I want id Software's new Doom to wash away a current trend whereby games have become obsessed with psychology. I don't need to know why Lara Croft is shooting guns and raiding tombs – I just want to enjoy her doing it. I don't care about Nathan Drake's history, or his brother, or what's really going on behind his eyes – I want to indulge in a few hours of action and jokes.
Recently, games that contain characters who have psychological malaise at their root have been conflated with games that are "well-written". Games celebrated for their narrative, such as Telltale's The Walking Dead, The Last of Us, and Far Cry 3 all contain characters who cry, complain, and introspect.
Although it's healthy to cast a critical eye over video game scripts and expect more humanity from the humans we play on-screen, psychological brooding simply because it's professedly more serious does not necessary equate to better writing.
On the contrary, a great adventure story, in the vein of Indiana Jones, Jaws, or even those earlier Uncharted games, is an incredibly difficult thing to create, and I respect those writers who are able to walk the line between plausible characters and blockbuster excitement.
That's a more difficult thing to do than what a lot of games (and TV and movies) seem to prefer of late, which is to plunge face-first into misery in the name of credible fiction.
It's so cynical. After years of pop-culture referencing itself, in the Marvel movies, in Family Guy, in games like Tomb Raider (where Lara, in a woeful display of post-modern awareness, exclaims "I hate tombs!"), audiences have become sensitised to showmanship and the machinations of fiction. A kind of smugness has descended.
Going along for the ride, in the spirit of the great adventure movie, feels too much now like letting ourselves be fooled. It's why in the Ant-Man trailer, Ant-Man has to make a joke about his name being Ant-Man - "I didn't pick it."
Audiences, and games and movies, seem to have lost their tolerance for magic. Everything has to be knowing and self-aware, with a wink to the internet forum. Look at Cabin in the Woods. Look at Sunset Overdrive.
And that's why psychology reigns, because the only thing we'll fall for now is what seems "real" - misery, suffering, violence and bleakness. The joke of course is that the stories "sold to us" by the great, un-cynical games and movies were no less real. Excitement, fun, happiness and awe are just as real emotions as the sheer despair peddled now by pop-culture, but because they came first, and they're what we've deconstructed and poked fun at, they nowadays ring false.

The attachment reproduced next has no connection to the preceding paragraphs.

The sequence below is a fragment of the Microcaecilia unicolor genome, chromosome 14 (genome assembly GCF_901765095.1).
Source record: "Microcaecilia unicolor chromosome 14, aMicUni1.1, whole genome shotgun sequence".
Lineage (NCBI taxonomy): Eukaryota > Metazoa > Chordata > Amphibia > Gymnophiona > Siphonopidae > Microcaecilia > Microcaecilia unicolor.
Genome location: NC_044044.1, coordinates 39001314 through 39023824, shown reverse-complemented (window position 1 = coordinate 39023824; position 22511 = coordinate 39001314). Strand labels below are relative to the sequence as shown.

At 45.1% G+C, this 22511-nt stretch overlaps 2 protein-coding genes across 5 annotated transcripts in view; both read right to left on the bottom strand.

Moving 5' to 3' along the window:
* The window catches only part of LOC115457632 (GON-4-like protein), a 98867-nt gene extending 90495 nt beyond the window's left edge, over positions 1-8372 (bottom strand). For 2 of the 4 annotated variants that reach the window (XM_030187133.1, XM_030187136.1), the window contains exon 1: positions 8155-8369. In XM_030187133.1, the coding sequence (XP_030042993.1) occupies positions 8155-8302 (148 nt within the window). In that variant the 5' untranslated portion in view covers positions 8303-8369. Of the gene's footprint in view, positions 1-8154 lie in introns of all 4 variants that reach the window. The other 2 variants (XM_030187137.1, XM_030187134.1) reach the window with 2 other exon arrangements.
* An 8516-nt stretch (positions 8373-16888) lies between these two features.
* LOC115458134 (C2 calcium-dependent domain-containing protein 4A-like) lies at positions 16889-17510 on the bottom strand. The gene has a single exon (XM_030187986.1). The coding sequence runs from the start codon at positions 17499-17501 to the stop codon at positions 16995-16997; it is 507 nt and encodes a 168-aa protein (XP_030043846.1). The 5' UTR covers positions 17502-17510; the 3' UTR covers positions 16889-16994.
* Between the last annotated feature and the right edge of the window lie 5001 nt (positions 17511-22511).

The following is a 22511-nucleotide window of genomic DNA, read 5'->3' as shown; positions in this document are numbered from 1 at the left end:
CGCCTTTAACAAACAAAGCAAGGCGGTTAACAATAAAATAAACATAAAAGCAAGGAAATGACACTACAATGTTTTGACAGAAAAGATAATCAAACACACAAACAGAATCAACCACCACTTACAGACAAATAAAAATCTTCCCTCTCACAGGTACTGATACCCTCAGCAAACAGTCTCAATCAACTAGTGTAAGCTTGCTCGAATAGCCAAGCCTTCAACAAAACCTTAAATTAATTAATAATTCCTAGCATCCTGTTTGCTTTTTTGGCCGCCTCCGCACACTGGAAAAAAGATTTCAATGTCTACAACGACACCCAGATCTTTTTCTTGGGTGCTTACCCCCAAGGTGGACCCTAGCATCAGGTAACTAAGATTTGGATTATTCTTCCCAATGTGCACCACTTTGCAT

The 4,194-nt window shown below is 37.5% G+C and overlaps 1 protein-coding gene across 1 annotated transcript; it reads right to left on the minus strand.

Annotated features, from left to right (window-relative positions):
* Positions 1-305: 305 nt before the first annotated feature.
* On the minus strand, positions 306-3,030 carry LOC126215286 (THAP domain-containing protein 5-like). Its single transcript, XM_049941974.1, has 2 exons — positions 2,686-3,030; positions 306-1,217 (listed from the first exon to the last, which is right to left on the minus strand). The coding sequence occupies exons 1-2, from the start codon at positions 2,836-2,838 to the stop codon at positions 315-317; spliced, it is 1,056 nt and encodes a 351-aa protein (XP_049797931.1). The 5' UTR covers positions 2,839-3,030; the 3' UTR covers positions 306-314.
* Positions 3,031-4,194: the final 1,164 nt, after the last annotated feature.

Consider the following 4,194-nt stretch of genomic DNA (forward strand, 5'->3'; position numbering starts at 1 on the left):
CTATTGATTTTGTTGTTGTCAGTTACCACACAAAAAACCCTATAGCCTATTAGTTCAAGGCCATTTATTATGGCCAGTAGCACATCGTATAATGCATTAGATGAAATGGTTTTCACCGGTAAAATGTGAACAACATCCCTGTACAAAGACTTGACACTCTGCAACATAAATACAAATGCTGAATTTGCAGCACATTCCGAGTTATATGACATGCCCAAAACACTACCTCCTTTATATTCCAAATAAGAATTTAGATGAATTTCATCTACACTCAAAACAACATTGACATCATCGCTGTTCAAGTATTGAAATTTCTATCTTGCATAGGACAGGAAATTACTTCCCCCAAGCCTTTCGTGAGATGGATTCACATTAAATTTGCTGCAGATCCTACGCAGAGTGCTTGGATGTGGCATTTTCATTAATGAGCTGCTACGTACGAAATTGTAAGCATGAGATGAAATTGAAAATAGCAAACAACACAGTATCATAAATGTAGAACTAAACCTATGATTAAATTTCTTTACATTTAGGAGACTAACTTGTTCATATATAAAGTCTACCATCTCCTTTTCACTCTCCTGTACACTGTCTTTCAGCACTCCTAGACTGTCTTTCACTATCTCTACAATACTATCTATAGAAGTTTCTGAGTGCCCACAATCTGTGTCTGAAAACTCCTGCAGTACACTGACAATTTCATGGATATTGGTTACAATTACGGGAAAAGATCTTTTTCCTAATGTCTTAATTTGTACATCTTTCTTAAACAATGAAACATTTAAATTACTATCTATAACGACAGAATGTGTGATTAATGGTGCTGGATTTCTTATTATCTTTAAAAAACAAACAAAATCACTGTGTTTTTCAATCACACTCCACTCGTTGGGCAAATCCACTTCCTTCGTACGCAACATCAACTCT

For the love of God I don't want a world comprised of action games. Call of Duty, Halo and the rest of that canon are bland to the point that they're even more cynical than psychology-obsessed "gritty" games, since they assume audiences will go for just about anything so long as the franchise name is printed on the box.
But I like a roller coaster. I like guilt-free excitement. And I like spending time with characters who are easy to spend time with, not just ones that I feel sorry for.
So Doom, due to be shown off at next month's E3, is carrying a lot of my hopes. For me, it's the original roller coaster, one of the earliest and best examples of a game balancing action, excitement, and even a bit of substance.
I'm hoping that developers id Software - having lent its game engine to MachineGames for the development of Wolfenstein: The New Order - will have learned something in return about making a great adventure. And I hope that Doom's original sensibilities permeate this reboot - that unlike a lot of contemporaries, Doom is a laugh.
I don't want to hear about Doom-Guy's daddy issues. I don't want the end boss to be all talky and knowing, and say stuff like "dude, I have guns for arms, are you really gonna try and fight me?" or any annoying crap like that.
I just want to lose myself in Doom. It's not about sheer escapism – escapism I think is a dangerous thing to want. It's just about fun. It's about seeing writers having fun, and not being neurotic and worrying about what the audience might think if their story demands a leap of the imagination.
That, actually, is the handle. All this post-modern, psychology-driven story work smacks of cowardice, like writers who are determined to cover their arses either by overselling the characters or making everything a knowing in-joke, and therefore not serious, and immune to criticism.
The great adventure on the other hand, like its heroes and heroines, is brave. It takes courage to believe you can carry your audience through this wild ride, and to not hide behind self-awareness or self-deprecation – to not make the joke about yourself first, because you worry that otherwise somebody else might do it.
Doom has courage. Both metaphorically and literally, it has plenty of guts. So here's me, holding out for a big, smart, brave adventure.
Ed Smith writes about video games, films and culture for IBTimes UK. He has also written for The Observer, Vice, New Statesman and Edge magazine. Find him on Twitter @mostsincerelyed.